Hong Kong’s Mandatory Provident Fund lost a total of HK$23.26 billion (US$3 billion) during the first half of the year, according to calculations by the Post, as the outbreak of the coronavirus sparked a global market meltdown.
That is HK$7,752 for each of the roughly 3 million people covered by the city’s compulsory retirement scheme.
The HK$867 billion MPF lost an average of 2.68 per cent in the first six months, against an 8.4 per cent growth in the same period last year.
It is the worst first half performance since 2018, when the stock markets in Asia took a heavy hit from an escalation in the US-China trade conflict. The MPF lost 2.92 per cent in that period, the most in a decade, but because the assets value was lower at the time each person’s loss would have averaged HK$6,161, a less painful individual hit than this time around.
“The negative performance of the MPF for the first half was mainly driven by the poor results of investments in the stock market, especially the Hong Kong stock market,” said Kenny Ng Lai-yin, a securities strategist at Everbright Sun Hung Kai.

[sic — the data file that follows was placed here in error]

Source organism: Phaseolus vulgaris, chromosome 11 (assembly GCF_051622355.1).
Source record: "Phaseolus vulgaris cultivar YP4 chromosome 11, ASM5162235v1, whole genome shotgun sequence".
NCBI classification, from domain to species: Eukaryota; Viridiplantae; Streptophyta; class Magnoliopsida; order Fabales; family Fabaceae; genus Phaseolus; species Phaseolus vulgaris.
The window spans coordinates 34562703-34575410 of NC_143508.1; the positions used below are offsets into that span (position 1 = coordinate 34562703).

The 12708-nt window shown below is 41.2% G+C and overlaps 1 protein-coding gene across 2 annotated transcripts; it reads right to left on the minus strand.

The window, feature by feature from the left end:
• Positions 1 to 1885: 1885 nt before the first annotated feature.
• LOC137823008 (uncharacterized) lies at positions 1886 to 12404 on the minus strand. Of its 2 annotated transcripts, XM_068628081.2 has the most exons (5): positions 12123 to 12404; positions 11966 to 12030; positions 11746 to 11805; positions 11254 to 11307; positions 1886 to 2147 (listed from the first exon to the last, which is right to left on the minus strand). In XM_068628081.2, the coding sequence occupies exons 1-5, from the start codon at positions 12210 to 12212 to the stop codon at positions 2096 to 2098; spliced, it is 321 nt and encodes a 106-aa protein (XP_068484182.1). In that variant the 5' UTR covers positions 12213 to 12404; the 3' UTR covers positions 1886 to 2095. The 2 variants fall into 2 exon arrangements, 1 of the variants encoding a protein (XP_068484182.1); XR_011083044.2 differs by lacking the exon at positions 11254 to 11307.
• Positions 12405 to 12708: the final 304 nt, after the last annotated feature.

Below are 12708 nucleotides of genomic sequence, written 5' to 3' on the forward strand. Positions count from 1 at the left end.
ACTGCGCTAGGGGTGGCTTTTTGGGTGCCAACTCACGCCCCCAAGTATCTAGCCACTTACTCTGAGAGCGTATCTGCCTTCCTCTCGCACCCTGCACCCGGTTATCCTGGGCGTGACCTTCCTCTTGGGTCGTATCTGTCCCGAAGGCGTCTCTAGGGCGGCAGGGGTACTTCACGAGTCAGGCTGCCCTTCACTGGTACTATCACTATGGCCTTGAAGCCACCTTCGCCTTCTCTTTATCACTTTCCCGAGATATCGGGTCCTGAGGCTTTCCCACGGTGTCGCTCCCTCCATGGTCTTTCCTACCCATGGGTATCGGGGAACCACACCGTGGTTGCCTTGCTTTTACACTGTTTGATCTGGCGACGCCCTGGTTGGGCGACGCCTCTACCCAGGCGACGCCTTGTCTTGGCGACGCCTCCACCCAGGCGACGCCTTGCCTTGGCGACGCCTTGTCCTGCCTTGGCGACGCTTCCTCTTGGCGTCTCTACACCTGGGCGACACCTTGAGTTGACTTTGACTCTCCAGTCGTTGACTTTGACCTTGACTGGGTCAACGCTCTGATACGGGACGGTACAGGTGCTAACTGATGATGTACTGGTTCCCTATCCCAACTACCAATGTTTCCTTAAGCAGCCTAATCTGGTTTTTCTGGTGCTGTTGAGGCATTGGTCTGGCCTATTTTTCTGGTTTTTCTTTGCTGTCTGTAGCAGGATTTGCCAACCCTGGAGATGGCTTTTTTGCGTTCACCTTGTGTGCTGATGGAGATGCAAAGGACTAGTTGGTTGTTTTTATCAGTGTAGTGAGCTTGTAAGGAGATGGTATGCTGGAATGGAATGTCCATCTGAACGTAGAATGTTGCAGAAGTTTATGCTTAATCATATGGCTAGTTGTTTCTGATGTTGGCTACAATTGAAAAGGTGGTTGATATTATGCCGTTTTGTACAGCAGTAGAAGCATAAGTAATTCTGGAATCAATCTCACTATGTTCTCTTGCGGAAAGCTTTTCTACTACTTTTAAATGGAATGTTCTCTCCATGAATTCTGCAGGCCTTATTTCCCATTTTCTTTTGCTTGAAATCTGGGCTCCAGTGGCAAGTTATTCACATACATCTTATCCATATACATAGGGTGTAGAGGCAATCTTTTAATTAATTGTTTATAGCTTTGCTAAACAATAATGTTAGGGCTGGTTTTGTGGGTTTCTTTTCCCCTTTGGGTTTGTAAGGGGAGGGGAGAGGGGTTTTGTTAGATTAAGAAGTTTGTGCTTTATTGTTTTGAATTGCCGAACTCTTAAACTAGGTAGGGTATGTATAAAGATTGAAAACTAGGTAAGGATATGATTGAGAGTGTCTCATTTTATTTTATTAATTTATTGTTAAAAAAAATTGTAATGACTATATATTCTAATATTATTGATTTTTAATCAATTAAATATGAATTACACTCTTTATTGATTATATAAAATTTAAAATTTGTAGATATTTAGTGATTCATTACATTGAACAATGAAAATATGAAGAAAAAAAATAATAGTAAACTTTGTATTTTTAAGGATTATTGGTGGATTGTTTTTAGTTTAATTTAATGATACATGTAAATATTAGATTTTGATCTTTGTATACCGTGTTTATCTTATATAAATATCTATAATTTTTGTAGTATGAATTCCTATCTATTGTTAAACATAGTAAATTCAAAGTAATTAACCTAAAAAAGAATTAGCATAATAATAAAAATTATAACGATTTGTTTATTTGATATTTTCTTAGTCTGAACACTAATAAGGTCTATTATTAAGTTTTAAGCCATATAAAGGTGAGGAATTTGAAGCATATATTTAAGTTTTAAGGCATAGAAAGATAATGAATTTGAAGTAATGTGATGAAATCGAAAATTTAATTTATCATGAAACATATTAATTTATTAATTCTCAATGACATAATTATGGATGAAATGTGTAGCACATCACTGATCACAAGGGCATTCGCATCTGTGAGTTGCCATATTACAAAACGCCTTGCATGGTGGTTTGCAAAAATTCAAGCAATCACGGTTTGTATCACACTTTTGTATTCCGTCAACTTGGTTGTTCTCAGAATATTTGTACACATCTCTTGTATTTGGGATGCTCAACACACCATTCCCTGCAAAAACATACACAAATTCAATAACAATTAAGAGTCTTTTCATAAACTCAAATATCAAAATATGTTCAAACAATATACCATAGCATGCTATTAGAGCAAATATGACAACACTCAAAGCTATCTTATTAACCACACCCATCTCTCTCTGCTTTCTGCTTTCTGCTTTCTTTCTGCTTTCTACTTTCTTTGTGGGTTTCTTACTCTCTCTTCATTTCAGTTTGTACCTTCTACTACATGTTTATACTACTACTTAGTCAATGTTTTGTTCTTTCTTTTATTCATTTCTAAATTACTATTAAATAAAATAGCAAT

“The outbreak of Covid-19 and [tensions] between the US and China both brought much fluctuation to the stock market.”
Of the 414 investment funds under the MPF, European equity funds were the worst performers, falling 12.6 per cent in the first half, followed by Japanese stock funds with an 8 per cent drop. Hong Kong equity funds lost 7.4 per cent in the same period, according to data from Lipper, which is a part of financial markets data provider Refinitiv.
This was in line with stock market performances, with Hong Kong’s benchmark Hang Seng Index dropping more than 13 per cent in the first half. Europe’s Stoxx 600 index also lost more than 13 per cent, while Tokyo’s Nikkei sank by 5.8 per cent.
The best performers in the first half were bonds denominated in Hong Kong dollars, which rose 4.8 per cent. Korean equity funds rose 3.56 per cent.
“We expect there will be more fluctuation in the second half of the year. There will be the presidential election in the US. The relationship between the US and China will also [be in focus],” said Kenrick Chung, general manager of employee benefits at Realife Insurance Brokers.
“The problem of Covid-19 has not been solved. Even if there is a vaccine [developed], it will take time to prove its effectiveness. The recent rebound of infections in the US has put the brakes on the reopening programmes of some states. If economic activity cannot resume to normal, there is a lower chance for real growth of the capital market.”
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